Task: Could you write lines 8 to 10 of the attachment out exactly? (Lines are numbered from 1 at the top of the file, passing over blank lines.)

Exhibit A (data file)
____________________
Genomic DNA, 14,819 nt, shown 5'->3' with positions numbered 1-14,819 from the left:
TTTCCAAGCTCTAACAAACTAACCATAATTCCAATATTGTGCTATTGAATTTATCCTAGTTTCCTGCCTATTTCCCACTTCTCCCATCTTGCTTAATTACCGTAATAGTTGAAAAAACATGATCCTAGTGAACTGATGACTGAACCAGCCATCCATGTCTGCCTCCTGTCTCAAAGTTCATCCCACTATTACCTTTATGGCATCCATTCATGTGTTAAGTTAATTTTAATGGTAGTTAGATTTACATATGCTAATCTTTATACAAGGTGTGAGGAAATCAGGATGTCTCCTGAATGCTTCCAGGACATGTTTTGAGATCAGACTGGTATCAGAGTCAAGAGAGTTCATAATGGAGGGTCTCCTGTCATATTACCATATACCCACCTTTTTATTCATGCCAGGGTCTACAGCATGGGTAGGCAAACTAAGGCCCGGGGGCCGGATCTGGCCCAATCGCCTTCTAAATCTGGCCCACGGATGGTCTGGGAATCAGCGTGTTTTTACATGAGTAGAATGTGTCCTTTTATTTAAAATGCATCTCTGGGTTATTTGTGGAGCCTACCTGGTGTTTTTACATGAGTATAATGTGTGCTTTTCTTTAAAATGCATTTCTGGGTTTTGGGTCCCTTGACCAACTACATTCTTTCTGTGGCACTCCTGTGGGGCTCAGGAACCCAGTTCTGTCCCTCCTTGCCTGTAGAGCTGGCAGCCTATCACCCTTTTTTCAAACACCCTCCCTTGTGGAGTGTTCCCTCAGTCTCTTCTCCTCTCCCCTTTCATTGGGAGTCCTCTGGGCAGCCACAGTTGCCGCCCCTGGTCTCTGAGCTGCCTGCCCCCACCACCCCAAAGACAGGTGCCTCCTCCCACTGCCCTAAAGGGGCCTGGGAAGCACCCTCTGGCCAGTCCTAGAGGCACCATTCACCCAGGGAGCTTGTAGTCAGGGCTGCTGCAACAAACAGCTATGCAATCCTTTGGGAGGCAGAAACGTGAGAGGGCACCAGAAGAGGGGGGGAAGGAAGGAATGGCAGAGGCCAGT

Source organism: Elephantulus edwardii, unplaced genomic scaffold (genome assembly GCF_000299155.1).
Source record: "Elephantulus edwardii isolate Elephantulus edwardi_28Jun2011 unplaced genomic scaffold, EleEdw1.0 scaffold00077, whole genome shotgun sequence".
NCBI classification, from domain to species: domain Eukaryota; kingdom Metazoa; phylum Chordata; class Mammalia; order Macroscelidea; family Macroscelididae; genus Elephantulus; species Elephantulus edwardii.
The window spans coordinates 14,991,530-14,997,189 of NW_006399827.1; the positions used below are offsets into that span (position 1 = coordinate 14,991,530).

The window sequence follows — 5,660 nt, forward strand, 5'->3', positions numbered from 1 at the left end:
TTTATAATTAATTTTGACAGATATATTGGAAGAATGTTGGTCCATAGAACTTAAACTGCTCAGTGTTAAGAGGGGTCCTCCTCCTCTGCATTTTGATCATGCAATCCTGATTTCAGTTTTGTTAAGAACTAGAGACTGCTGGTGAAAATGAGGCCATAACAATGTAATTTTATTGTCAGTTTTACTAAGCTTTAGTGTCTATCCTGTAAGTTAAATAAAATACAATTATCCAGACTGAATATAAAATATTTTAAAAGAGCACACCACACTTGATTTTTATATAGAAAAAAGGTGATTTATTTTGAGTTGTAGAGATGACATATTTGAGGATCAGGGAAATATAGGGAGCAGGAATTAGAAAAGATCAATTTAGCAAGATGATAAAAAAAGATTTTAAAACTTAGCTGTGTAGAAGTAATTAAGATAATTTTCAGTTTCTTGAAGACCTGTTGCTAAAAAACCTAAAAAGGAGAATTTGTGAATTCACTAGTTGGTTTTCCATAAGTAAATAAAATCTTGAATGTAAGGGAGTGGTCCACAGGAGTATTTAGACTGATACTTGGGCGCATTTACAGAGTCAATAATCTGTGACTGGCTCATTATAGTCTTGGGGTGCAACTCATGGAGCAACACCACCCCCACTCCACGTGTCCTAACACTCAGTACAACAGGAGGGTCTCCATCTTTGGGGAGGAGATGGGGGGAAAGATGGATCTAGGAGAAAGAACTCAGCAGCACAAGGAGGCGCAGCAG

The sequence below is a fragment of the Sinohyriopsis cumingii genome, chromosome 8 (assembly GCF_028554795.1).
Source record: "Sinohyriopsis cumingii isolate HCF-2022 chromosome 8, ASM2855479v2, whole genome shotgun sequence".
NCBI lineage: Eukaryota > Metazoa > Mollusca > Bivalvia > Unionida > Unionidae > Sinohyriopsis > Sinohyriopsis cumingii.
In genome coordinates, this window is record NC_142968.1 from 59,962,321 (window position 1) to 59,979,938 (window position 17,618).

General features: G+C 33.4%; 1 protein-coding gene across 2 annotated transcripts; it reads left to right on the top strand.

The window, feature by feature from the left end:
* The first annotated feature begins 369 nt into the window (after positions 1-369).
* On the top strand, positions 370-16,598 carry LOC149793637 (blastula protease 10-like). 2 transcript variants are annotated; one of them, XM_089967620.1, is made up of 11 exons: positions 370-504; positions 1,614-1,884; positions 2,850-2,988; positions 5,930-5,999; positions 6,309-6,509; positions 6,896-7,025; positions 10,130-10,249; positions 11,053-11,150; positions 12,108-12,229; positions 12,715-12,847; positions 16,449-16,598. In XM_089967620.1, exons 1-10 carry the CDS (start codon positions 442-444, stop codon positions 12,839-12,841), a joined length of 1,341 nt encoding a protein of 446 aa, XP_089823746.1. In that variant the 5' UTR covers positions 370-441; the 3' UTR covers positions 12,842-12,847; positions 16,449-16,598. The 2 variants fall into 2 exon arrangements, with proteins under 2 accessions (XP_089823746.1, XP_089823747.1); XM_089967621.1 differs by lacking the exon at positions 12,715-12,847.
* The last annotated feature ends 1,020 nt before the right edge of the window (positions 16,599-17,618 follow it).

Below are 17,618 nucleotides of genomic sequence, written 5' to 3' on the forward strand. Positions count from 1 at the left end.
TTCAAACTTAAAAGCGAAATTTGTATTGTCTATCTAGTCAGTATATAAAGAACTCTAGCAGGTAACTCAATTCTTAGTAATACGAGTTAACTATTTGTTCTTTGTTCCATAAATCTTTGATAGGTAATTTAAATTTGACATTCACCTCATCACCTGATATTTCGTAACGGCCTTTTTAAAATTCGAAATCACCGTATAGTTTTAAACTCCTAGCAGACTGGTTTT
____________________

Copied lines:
TTTATAATTAATTTTGACAGATATATTGGAAGAATGTTGGTCCATAGAACTTAAACTGCTCAGTGTTAAGAGGGGTCCTCCTCCTCTGCATTTTGATCATGCAATCCTGATTTCAGTTTTGTTAAGAACTAGAGACTGCTGGTGAAAATGAGGCCATAACAATGTAATTTTATTGTCAGTTTTACTAAGCTTTAGTGTCTATCCTGTAAGTTAAATAAAATACAATTATCCAGACTGAATATAAAATATTTTAAAAGAGCACACCACACTTGATTTTTATATAGAAAAAAGGTGATTTATTTTGAGTTGTAGAGATGACATATTTGAGGATCAGGGAAATATAGGGAGCAGGAATTAGAAAAGATCAATTTAGCAAGATGATAAAAAAAGATTTTAAAACTTAGCTGTGTAGAAGTAATTAAGATAATTTTCAGTTTCTTGAAGACCTGTTGCTAAAAAACCTAAAAAGGAGAATTTGTGAATTCACTAGTTGGTTTTCCATAAGTAAATAAAATCTTGAATGTAAGGGAGTGGTCCACAGGAGTATTTAGACTGATACTTGGGCGCATTTACAGAGTCAATAATCTGTGACTGGCTCATTATAGTCTTGGGGTGCAACTCATGGAGCAACACCACCCCCACTCCACGTGTCCTAACACTCAGTACAACAGGAGGGTCTCCATCTTTGGGGAGGAGATGGGGGGAAAGATGGATCTAGGAGAAAGAACTCAGCAGCACAAGGAGGCGCAGCAG

The sequence below is a fragment of the Sinohyriopsis cumingii genome, chromosome 8 (assembly GCF_028554795.1).
Source record: "Sinohyriopsis cumingii isolate HCF-2022 chromosome 8, ASM2855479v2, whole genome shotgun sequence".